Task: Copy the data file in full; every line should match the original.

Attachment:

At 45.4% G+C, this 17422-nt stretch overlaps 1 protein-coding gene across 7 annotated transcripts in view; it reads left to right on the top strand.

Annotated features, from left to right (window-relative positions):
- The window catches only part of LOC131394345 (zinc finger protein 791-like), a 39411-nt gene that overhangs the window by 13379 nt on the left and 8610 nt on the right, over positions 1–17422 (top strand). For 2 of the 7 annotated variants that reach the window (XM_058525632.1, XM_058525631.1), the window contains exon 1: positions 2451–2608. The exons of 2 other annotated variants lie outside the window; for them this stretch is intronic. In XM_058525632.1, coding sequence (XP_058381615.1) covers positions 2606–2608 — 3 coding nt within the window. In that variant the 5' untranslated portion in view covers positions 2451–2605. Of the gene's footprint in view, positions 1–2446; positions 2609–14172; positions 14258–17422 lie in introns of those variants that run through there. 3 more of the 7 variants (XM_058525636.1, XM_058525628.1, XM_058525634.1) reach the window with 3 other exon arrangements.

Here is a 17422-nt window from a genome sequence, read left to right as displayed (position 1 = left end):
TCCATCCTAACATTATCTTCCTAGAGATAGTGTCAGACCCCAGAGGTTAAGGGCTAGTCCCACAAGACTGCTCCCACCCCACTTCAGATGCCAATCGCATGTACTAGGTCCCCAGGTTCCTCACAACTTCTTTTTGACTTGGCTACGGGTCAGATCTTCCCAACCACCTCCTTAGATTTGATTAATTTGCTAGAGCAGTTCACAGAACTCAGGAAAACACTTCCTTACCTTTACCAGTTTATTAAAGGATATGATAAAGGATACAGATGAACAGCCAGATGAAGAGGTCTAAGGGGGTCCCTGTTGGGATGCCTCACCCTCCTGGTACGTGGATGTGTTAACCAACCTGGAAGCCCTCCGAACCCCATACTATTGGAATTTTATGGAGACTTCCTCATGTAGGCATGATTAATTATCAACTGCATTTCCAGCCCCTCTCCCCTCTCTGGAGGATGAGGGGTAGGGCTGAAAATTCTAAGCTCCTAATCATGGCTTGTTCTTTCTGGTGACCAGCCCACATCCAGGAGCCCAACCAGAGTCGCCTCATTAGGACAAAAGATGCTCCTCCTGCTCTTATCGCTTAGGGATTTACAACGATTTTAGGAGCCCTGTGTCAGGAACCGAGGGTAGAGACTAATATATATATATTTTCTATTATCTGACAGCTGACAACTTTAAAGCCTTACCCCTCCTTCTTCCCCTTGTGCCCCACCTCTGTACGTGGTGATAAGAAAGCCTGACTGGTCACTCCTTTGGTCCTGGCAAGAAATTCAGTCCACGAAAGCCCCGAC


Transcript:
At 45.4% G+C, this 17422-nt stretch overlaps 1 protein-coding gene across 7 annotated transcripts in view; it reads left to right on the top strand.

Annotated features, from left to right (window-relative positions):
- The window catches only part of LOC131394345 (zinc finger protein 791-like), a 39411-nt gene that overhangs the window by 13379 nt on the left and 8610 nt on the right, over positions 1–17422 (top strand). For 2 of the 7 annotated variants that reach the window (XM_058525632.1, XM_058525631.1), the window contains exon 1: positions 2451–2608. The exons of 2 other annotated variants lie outside the window; for them this stretch is intronic. In XM_058525632.1, coding sequence (XP_058381615.1) covers positions 2606–2608 — 3 coding nt within the window. In that variant the 5' untranslated portion in view covers positions 2451–2605. Of the gene's footprint in view, positions 1–2446; positions 2609–14172; positions 14258–17422 lie in introns of those variants that run through there. 3 more of the 7 variants (XM_058525636.1, XM_058525628.1, XM_058525634.1) reach the window with 3 other exon arrangements.

Here is a 17422-nt window from a genome sequence, read left to right as displayed (position 1 = left end):
TCCATCCTAACATTATCTTCCTAGAGATAGTGTCAGACCCCAGAGGTTAAGGGCTAGTCCCACAAGACTGCTCCCACCCCACTTCAGATGCCAATCGCATGTACTAGGTCCCCAGGTTCCTCACAACTTCTTTTTGACTTGGCTACGGGTCAGATCTTCCCAACCACCTCCTTAGATTTGATTAATTTGCTAGAGCAGTTCACAGAACTCAGGAAAACACTTCCTTACCTTTACCAGTTTATTAAAGGATATGATAAAGGATACAGATGAACAGCCAGATGAAGAGGTCTAAGGGGGTCCCTGTTGGGATGCCTCACCCTCCTGGTACGTGGATGTGTTAACCAACCTGGAAGCCCTCCGAACCCCATACTATTGGAATTTTATGGAGACTTCCTCATGTAGGCATGATTAATTATCAACTGCATTTCCAGCCCCTCTCCCCTCTCTGGAGGATGAGGGGTAGGGCTGAAAATTCTAAGCTCCTAATCATGGCTTGTTCTTTCTGGTGACCAGCCCACATCCAGGAGCCCAACCAGAGTCGCCTCATTAGGACAAAAGATGCTCCTCCTGCTCTTATCGCTTAGGGATTTACAACGATTTTAGGAGCCCTGTGTCAGGAACCGAGGGTAGAGACTAATATATATATATTTTCTATTATCTGACAGCTGACAACTTTAAAGCCTTACCCCTCCTTCTTCCCCTTGTGCCCCACCTCTGTACGTGGTGATAAGAAAGCCTGACTGGTCACTCCTTTGGTCCTGGCAAGAAATTCAGTCCACGAAAGCCCCGAC